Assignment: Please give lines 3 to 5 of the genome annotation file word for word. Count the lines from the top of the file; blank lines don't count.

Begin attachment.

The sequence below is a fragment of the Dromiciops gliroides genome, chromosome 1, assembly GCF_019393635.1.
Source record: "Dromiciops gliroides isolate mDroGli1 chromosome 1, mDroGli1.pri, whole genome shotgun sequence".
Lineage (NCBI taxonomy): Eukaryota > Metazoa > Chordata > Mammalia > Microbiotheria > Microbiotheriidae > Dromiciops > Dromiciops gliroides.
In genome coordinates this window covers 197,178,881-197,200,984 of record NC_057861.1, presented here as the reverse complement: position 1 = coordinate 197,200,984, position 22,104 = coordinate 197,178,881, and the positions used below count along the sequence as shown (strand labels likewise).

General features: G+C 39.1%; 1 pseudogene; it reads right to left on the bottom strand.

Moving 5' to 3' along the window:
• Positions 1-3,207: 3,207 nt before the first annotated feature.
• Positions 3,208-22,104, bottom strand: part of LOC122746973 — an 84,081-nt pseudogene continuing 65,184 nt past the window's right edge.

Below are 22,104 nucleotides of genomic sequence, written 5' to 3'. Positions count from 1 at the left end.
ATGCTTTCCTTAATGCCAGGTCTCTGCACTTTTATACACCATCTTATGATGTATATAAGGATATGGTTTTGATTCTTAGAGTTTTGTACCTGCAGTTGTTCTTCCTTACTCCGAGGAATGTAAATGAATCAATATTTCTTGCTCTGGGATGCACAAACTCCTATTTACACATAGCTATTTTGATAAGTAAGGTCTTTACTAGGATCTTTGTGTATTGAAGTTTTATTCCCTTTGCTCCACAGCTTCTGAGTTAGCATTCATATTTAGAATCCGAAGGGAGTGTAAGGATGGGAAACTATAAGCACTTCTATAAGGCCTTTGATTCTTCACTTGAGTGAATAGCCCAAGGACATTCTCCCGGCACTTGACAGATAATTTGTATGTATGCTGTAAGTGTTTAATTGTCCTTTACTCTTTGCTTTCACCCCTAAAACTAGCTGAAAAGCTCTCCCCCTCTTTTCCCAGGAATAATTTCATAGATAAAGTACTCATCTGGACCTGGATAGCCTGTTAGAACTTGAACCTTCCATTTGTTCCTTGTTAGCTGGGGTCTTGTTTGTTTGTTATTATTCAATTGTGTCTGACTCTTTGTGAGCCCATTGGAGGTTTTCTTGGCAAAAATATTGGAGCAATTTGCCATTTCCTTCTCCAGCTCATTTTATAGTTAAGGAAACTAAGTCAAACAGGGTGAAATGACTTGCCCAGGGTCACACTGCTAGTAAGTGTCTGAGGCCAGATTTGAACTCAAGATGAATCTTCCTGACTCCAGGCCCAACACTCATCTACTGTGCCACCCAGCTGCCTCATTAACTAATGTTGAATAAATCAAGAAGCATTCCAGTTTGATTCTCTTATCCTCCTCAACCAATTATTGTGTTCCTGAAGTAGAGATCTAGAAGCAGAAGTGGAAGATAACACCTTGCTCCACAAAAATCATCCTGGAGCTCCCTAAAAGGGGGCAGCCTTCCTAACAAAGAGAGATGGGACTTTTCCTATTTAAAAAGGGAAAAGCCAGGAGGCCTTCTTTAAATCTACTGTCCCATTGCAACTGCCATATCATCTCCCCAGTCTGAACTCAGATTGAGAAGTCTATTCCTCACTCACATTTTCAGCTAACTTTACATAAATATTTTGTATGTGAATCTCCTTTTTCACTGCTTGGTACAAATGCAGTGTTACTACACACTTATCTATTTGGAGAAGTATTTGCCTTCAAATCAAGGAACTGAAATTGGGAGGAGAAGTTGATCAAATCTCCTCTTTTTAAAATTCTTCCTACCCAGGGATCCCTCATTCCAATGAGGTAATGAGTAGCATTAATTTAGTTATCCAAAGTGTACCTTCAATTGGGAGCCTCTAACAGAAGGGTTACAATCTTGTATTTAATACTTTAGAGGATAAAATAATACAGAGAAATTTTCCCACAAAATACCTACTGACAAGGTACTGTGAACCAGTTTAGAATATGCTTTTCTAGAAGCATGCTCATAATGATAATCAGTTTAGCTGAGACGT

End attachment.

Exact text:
Lineage (NCBI taxonomy): Eukaryota > Metazoa > Chordata > Mammalia > Microbiotheria > Microbiotheriidae > Dromiciops > Dromiciops gliroides.
In genome coordinates this window covers 197,178,881-197,200,984 of record NC_057861.1, presented here as the reverse complement: position 1 = coordinate 197,200,984, position 22,104 = coordinate 197,178,881, and the positions used below count along the sequence as shown (strand labels likewise).

General features: G+C 39.1%; 1 pseudogene; it reads right to left on the bottom strand.